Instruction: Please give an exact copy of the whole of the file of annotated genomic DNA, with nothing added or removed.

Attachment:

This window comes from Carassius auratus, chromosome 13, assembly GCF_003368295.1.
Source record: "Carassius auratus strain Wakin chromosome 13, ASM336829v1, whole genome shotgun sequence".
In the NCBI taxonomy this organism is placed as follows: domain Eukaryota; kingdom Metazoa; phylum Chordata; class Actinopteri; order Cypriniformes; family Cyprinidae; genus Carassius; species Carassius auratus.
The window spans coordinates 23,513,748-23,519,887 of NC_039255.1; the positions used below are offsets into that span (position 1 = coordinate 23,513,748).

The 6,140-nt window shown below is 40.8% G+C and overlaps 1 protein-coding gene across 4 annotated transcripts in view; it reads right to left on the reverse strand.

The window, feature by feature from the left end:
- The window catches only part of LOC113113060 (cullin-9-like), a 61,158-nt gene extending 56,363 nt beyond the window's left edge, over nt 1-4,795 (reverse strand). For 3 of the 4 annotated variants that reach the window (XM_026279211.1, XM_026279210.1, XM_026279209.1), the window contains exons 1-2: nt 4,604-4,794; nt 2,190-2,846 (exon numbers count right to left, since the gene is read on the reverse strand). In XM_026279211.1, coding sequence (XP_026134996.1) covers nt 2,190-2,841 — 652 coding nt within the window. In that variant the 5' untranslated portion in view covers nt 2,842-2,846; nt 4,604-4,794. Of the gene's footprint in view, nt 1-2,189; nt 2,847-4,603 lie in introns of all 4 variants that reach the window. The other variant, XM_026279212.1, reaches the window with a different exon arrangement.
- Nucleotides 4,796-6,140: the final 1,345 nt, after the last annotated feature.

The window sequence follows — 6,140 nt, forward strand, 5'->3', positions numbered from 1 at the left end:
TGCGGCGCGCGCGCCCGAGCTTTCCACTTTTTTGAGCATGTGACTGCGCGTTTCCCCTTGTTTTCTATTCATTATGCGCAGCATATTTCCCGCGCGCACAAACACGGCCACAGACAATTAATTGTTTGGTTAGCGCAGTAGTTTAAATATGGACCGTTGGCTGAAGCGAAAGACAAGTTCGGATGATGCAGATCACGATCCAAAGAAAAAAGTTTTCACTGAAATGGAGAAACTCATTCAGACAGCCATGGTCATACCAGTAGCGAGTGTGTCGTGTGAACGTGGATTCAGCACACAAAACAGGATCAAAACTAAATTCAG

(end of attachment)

This window comes from Carassius auratus, chromosome 13, assembly GCF_003368295.1.
Source record: "Carassius auratus strain Wakin chromosome 13, ASM336829v1, whole genome shotgun sequence".
In the NCBI taxonomy this organism is placed as follows: domain Eukaryota; kingdom Metazoa; phylum Chordata; class Actinopteri; order Cypriniformes; family Cyprinidae; genus Carassius; species Carassius auratus.
The window spans coordinates 23,513,748-23,519,887 of NC_039255.1; the positions used below are offsets into that span (position 1 = coordinate 23,513,748).

The 6,140-nt window shown below is 40.8% G+C and overlaps 1 protein-coding gene across 4 annotated transcripts in view; it reads right to left on the reverse strand.

The window, feature by feature from the left end:
- The window catches only part of LOC113113060 (cullin-9-like), a 61,158-nt gene extending 56,363 nt beyond the window's left edge, over nt 1-4,795 (reverse strand). For 3 of the 4 annotated variants that reach the window (XM_026279211.1, XM_026279210.1, XM_026279209.1), the window contains exons 1-2: nt 4,604-4,794; nt 2,190-2,846 (exon numbers count right to left, since the gene is read on the reverse strand). In XM_026279211.1, coding sequence (XP_026134996.1) covers nt 2,190-2,841 — 652 coding nt within the window. In that variant the 5' untranslated portion in view covers nt 2,842-2,846; nt 4,604-4,794. Of the gene's footprint in view, nt 1-2,189; nt 2,847-4,603 lie in introns of all 4 variants that reach the window. The other variant, XM_026279212.1, reaches the window with a different exon arrangement.
- Nucleotides 4,796-6,140: the final 1,345 nt, after the last annotated feature.

The window sequence follows — 6,140 nt, forward strand, 5'->3', positions numbered from 1 at the left end:
TGCGGCGCGCGCGCCCGAGCTTTCCACTTTTTTGAGCATGTGACTGCGCGTTTCCCCTTGTTTTCTATTCATTATGCGCAGCATATTTCCCGCGCGCACAAACACGGCCACAGACAATTAATTGTTTGGTTAGCGCAGTAGTTTAAATATGGACCGTTGGCTGAAGCGAAAGACAAGTTCGGATGATGCAGATCACGATCCAAAGAAAAAAGTTTTCACTGAAATGGAGAAACTCATTCAGACAGCCATGGTCATACCAGTAGCGAGTGTGTCGTGTGAACGTGGATTCAGCACACAAAACAGGATCAAAACTAAATTCAG